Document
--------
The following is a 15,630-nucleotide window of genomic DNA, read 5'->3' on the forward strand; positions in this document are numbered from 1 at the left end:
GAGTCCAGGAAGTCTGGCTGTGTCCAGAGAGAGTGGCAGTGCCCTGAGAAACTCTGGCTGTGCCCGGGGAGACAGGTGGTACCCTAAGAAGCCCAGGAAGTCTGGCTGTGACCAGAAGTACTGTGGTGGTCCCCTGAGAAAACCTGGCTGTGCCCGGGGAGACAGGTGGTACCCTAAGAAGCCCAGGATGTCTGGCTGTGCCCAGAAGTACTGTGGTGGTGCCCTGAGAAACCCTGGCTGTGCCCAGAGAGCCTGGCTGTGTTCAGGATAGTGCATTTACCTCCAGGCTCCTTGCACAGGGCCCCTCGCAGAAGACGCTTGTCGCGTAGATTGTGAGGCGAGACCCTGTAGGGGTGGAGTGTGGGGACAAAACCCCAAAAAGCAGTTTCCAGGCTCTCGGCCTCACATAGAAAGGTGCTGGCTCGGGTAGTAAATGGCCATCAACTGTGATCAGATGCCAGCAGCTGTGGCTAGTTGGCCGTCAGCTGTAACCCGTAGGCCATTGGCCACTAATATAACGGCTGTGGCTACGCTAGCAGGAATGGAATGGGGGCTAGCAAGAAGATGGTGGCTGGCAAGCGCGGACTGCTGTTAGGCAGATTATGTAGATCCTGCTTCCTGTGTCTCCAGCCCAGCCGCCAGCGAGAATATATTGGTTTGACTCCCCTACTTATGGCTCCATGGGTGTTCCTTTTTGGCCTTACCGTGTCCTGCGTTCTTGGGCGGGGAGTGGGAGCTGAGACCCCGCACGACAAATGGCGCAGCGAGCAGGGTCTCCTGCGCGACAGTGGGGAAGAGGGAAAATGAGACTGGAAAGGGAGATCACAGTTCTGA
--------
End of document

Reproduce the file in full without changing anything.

The following is a 15,630-nucleotide window of genomic DNA, read 5'->3' on the forward strand; positions in this document are numbered from 1 at the left end:
GAGTCCAGGAAGTCTGGCTGTGTCCAGAGAGAGTGGCAGTGCCCTGAGAAACTCTGGCTGTGCCCGGGGAGACAGGTGGTACCCTAAGAAGCCCAGGAAGTCTGGCTGTGACCAGAAGTACTGTGGTGGTCCCCTGAGAAAACCTGGCTGTGCCCGGGGAGACAGGTGGTACCCTAAGAAGCCCAGGATGTCTGGCTGTGCCCAGAAGTACTGTGGTGGTGCCCTGAGAAACCCTGGCTGTGCCCAGAGAGCCTGGCTGTGTTCAGGATAGTGCATTTACCTCCAGGCTCCTTGCACAGGGCCCCTCGCAGAAGACGCTTGTCGCGTAGATTGTGAGGCGAGACCCTGTAGGGGTGGAGTGTGGGGACAAAACCCCAAAAAGCAGTTTCCAGGCTCTCGGCCTCACATAGAAAGGTGCTGGCTCGGGTAGTAAATGGCCATCAACTGTGATCAGATGCCAGCAGCTGTGGCTAGTTGGCCGTCAGCTGTAACCCGTAGGCCATTGGCCACTAATATAACGGCTGTGGCTACGCTAGCAGGAATGGAATGGGGGCTAGCAAGAAGATGGTGGCTGGCAAGCGCGGACTGCTGTTAGGCAGATTATGTAGATCCTGCTTCCTGTGTCTCCAGCCCAGCCGCCAGCGAGAATATATTGGTTTGACTCCCCTACTTATGGCTCCATGGGTGTTCCTTTTTGGCCTTACCGTGTCCTGCGTTCTTGGGCGGGGAGTGGGAGCTGAGACCCCGCACGACAAATGGCGCAGCGAGCAGGGTCTCCTGCGCGACAGTGGGGAAGAGGGAAAATGAGACTGGAAAGGGAGATCACAGTTCTGA